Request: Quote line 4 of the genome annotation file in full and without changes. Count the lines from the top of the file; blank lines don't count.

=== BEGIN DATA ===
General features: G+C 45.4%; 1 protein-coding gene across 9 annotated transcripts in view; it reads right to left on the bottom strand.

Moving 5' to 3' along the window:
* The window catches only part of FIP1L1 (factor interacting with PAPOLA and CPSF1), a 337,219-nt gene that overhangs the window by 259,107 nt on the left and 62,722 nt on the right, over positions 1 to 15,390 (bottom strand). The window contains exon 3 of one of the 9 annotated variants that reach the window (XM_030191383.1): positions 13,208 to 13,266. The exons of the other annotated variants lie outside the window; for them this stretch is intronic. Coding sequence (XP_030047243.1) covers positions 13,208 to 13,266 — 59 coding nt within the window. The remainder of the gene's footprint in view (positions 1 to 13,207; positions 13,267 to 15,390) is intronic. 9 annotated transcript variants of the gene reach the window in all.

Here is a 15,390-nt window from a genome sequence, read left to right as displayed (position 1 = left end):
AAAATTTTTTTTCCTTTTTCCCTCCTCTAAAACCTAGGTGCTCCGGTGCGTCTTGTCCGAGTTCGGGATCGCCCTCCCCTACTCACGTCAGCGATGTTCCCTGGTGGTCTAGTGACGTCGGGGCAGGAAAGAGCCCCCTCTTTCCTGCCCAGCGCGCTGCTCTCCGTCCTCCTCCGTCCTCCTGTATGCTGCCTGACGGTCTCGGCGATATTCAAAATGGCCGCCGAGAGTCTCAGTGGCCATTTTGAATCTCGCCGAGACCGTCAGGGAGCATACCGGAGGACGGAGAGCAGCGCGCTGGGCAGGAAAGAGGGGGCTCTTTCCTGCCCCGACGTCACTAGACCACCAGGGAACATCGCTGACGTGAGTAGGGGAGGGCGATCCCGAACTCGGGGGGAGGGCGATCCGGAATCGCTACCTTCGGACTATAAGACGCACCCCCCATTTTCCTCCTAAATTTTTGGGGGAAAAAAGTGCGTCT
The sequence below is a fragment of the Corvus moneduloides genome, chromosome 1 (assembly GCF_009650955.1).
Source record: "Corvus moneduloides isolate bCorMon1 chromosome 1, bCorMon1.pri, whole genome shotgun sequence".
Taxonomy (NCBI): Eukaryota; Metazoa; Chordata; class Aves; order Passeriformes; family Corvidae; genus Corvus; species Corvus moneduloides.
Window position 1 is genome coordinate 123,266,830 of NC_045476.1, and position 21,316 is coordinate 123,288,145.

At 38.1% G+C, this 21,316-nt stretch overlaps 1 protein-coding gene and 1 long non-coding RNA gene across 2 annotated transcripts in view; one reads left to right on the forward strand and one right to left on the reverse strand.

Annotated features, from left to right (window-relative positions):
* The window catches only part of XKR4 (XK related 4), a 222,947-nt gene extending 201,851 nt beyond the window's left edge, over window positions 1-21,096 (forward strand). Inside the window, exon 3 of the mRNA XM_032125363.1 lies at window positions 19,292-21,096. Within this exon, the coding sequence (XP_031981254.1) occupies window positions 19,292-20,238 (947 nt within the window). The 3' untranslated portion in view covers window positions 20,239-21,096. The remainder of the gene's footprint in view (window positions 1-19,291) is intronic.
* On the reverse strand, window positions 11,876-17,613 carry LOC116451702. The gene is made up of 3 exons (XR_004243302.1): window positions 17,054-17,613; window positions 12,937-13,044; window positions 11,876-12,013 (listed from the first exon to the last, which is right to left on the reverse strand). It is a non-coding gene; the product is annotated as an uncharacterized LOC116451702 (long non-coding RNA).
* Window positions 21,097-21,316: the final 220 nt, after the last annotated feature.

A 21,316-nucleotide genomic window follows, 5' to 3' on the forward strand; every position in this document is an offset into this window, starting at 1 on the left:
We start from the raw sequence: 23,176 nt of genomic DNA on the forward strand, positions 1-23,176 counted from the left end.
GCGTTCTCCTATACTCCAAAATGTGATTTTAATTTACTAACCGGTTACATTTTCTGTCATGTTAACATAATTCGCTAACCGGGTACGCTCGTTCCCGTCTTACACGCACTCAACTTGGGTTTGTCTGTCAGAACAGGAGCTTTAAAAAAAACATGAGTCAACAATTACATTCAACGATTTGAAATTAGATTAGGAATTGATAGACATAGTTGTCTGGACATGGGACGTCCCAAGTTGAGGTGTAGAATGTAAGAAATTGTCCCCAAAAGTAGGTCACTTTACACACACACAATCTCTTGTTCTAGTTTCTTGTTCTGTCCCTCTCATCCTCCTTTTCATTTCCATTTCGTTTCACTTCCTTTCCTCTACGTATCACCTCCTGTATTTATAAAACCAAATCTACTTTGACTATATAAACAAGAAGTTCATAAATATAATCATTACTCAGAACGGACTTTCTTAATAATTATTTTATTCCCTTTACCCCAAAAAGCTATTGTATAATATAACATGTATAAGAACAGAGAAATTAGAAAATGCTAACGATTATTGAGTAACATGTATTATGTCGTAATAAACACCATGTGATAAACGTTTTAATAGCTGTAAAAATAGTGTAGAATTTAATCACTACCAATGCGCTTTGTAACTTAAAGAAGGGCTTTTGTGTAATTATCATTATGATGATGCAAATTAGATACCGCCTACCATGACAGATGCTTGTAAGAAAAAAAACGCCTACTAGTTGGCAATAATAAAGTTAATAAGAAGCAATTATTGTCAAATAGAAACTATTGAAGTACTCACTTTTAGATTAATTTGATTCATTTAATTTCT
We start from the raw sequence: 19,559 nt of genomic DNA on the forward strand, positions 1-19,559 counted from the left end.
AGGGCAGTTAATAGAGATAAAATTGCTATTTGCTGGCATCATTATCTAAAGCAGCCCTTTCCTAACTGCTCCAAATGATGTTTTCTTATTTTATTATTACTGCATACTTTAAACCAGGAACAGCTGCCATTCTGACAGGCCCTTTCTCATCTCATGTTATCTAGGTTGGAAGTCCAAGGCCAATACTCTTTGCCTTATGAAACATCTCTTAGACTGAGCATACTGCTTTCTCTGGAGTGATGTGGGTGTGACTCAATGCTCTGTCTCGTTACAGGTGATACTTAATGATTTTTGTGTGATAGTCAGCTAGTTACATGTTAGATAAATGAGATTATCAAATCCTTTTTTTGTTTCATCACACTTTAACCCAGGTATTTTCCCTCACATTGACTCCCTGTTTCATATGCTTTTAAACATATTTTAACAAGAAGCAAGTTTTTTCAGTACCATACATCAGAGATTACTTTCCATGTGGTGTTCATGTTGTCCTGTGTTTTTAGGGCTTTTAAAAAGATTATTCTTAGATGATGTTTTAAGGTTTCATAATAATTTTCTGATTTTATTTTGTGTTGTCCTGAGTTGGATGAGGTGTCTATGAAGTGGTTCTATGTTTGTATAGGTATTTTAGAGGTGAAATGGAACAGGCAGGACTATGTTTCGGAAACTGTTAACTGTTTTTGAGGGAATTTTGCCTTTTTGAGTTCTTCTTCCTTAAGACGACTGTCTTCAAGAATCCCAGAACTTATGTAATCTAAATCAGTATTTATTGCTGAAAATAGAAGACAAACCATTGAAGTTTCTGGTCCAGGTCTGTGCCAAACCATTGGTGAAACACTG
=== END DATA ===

Here is a 15,390-nt window from a genome sequence, read left to right as displayed (position 1 = left end):